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Survey Says Green and Yellow Can Hide the Facial Redness of Rosacea

A traffic stoplight may just be the visual reminder people with rosacea keep in mind when visiting the cosmetic counter, as green-tone and yellow-based makeup often help stop the redness of rosacea from showing through, according to a new survey by the National Rosacea Society.

Tips for Toning Down Rosacea Redness

One of the biggest daily challenges for rosacea sufferers is keeping their facial redness in check. Here are some ways you can tone down rosacea redness.

  • Try camouflaging makeup. There are several green-tinted foundations, concealer sticks and even green-tinted moisturizers on the market. The green color helps counter the red appearance, and can be used under other skin-tone foundations.

Selecting Cosmetic Products

You don't have to feel like hiding your face the moment your rosacea flares up. Many makeup products, available through the popular cosmetic lines, can help camouflage redness and pimples. Here are some general guidelines for selecting cosmetic products.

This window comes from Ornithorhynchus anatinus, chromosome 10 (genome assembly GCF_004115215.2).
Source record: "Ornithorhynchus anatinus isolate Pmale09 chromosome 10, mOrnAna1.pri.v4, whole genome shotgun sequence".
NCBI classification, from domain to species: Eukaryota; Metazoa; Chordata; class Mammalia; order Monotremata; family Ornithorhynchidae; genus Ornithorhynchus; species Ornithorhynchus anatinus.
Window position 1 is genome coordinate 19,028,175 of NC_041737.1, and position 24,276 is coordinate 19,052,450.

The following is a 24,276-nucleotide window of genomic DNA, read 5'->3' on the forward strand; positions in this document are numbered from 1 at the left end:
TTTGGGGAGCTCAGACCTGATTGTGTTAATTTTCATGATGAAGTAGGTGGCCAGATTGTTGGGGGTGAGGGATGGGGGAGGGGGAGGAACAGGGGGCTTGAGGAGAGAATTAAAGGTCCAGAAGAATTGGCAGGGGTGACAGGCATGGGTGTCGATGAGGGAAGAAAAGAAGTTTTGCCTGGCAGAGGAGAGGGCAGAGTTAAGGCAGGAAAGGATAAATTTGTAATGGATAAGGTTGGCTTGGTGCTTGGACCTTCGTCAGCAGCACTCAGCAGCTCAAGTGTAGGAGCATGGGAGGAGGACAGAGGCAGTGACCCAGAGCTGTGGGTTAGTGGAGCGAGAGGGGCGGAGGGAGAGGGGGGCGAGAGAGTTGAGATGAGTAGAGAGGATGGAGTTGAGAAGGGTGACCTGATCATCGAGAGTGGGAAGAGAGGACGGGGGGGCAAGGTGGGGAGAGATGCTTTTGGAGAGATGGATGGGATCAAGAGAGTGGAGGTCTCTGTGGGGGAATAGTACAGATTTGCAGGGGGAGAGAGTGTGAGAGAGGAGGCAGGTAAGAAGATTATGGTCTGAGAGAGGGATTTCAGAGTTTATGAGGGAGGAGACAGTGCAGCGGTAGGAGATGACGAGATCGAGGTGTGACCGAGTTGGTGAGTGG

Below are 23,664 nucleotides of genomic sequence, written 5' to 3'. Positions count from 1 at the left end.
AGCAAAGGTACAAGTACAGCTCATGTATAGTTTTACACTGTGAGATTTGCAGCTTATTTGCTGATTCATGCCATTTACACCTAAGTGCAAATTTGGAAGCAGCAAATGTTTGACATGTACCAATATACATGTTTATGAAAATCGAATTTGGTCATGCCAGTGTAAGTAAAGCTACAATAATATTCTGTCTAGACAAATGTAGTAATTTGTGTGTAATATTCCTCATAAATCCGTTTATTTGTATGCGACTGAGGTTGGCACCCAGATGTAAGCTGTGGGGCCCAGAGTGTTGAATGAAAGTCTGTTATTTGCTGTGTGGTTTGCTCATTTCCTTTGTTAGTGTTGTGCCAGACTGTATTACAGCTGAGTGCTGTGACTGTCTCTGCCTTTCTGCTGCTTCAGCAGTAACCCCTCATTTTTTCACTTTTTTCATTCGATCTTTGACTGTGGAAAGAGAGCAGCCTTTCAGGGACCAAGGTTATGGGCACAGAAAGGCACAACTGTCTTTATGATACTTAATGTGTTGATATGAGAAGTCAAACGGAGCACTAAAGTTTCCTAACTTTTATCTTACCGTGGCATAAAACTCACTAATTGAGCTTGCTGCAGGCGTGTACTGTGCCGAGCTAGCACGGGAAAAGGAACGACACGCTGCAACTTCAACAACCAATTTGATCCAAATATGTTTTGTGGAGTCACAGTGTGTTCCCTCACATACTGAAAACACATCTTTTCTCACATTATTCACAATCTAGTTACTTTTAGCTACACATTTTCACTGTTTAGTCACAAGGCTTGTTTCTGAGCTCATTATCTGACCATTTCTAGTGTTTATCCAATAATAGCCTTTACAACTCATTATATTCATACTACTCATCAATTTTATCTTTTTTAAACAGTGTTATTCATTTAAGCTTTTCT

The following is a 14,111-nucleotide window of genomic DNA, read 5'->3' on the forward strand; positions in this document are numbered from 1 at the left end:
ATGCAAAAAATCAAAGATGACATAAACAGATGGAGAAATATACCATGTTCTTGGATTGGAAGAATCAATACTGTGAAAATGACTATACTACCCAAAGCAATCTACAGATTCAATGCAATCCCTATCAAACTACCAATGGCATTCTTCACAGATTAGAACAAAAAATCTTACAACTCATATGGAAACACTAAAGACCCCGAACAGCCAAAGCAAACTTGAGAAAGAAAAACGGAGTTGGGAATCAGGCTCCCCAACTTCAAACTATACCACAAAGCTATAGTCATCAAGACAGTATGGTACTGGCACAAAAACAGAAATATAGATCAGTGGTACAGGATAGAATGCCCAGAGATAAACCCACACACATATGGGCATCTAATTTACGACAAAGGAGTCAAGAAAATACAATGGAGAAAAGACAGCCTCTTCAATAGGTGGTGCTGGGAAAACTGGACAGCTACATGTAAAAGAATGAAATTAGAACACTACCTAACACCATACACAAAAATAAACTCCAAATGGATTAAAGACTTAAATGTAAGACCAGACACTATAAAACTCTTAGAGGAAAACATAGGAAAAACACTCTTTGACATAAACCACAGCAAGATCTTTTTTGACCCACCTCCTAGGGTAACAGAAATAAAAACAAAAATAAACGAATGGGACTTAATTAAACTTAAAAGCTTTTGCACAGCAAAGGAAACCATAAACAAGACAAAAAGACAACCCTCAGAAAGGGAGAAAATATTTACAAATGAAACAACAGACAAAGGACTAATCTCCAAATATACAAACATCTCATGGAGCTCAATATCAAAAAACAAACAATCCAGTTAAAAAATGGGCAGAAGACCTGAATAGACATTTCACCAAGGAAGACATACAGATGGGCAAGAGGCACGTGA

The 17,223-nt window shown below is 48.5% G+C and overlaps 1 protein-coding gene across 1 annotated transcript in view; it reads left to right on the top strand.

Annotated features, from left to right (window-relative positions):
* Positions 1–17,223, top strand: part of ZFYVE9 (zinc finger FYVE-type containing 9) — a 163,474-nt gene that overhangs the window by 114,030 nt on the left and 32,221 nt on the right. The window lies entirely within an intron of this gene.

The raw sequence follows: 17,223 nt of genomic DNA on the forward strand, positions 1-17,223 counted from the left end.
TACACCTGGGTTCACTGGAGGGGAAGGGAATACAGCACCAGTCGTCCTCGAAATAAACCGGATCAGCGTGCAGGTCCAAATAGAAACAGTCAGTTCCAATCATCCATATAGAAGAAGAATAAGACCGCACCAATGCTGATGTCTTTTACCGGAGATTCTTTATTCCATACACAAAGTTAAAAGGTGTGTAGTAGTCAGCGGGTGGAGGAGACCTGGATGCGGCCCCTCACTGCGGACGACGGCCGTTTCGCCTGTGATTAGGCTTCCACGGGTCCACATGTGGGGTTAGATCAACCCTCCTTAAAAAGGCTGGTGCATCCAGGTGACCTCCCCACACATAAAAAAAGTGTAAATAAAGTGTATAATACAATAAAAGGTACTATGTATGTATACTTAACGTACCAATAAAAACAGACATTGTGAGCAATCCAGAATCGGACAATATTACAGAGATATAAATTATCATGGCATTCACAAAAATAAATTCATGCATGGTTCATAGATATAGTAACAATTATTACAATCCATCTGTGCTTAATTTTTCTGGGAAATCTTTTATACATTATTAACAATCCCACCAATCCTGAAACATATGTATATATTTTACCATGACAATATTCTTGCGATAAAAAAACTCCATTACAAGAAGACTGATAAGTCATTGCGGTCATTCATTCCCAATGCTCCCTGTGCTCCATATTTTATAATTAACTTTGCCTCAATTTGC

• Choose water-based moisturizers and light, oil-free makeup products.

  • Try a color-correcting prefoundation base in shades of yellow or green to counter redness, or makeup with natural yellow tones. Avoid makeup with pink or orange hues.

Green Makeup Can Help Mask Rosacea's Redness

Green makeup is not only appropriate for Halloween. Rosacea sufferers may find it effective in camouflaging their facial redness, pimples and visible blood vessels, according to Dr. Diane M. Thiboutot, assistant professor, Division of Dermatology, Pennsylvania State University College of Medicine, during a presentation on difficult rosacea cases at a recent meeting of the American Academy of Dermatology.

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Contact Us

Phone:
1-888-NO-BLUSH
Email:
rosaceas@aol.com
National Rosacea Society
196 James St.
Barrington, IL 60010

Our Mission

The National Rosacea Society is a 501(c)(3) nonprofit organization whose mission is to improve the lives of people with rosacea by raising awareness, providing public health information and supporting medical research on this widespread but little-known disorder. The information the Society provides should not be considered medical advice, nor is it intended to replace

consultation with a qualified physician. The Society does not evaluate, endorse or recommend any particular medications, products, equipment or treatments. Rosacea may vary substantially from one patient to another, and treatment must be tailored by a physician for each individual case. For more information, visit About Us.